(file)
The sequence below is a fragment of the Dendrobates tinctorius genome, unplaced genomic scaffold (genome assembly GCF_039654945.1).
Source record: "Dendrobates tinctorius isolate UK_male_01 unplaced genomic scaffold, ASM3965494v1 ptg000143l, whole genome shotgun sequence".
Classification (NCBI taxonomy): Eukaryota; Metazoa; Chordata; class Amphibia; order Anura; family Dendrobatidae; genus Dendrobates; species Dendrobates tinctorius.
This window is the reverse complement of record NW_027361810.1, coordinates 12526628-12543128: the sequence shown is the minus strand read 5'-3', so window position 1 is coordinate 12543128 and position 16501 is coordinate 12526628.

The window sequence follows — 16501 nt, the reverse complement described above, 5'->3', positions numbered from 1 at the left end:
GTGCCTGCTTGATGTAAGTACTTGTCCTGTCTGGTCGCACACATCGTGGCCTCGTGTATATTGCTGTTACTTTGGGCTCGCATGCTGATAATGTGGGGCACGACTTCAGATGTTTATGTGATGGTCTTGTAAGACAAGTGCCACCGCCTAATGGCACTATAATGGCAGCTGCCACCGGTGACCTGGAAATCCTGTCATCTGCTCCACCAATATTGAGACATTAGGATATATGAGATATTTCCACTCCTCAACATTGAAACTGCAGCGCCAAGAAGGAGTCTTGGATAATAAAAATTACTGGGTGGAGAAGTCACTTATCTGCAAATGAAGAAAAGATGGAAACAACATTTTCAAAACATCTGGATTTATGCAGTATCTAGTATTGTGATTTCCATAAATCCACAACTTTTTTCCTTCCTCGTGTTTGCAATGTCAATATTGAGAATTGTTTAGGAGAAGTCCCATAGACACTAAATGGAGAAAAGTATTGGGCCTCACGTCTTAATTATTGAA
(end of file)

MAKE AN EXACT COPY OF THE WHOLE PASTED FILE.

The sequence below is a fragment of the Dendrobates tinctorius genome, unplaced genomic scaffold (genome assembly GCF_039654945.1).
Source record: "Dendrobates tinctorius isolate UK_male_01 unplaced genomic scaffold, ASM3965494v1 ptg000143l, whole genome shotgun sequence".
Classification (NCBI taxonomy): Eukaryota; Metazoa; Chordata; class Amphibia; order Anura; family Dendrobatidae; genus Dendrobates; species Dendrobates tinctorius.
This window is the reverse complement of record NW_027361810.1, coordinates 12526628-12543128: the sequence shown is the minus strand read 5'-3', so window position 1 is coordinate 12543128 and position 16501 is coordinate 12526628.

The window sequence follows — 16501 nt, the reverse complement described above, 5'->3', positions numbered from 1 at the left end:
GTGCCTGCTTGATGTAAGTACTTGTCCTGTCTGGTCGCACACATCGTGGCCTCGTGTATATTGCTGTTACTTTGGGCTCGCATGCTGATAATGTGGGGCACGACTTCAGATGTTTATGTGATGGTCTTGTAAGACAAGTGCCACCGCCTAATGGCACTATAATGGCAGCTGCCACCGGTGACCTGGAAATCCTGTCATCTGCTCCACCAATATTGAGACATTAGGATATATGAGATATTTCCACTCCTCAACATTGAAACTGCAGCGCCAAGAAGGAGTCTTGGATAATAAAAATTACTGGGTGGAGAAGTCACTTATCTGCAAATGAAGAAAAGATGGAAACAACATTTTCAAAACATCTGGATTTATGCAGTATCTAGTATTGTGATTTCCATAAATCCACAACTTTTTTCCTTCCTCGTGTTTGCAATGTCAATATTGAGAATTGTTTAGGAGAAGTCCCATAGACACTAAATGGAGAAAAGTATTGGGCCTCACGTCTTAATTATTGAA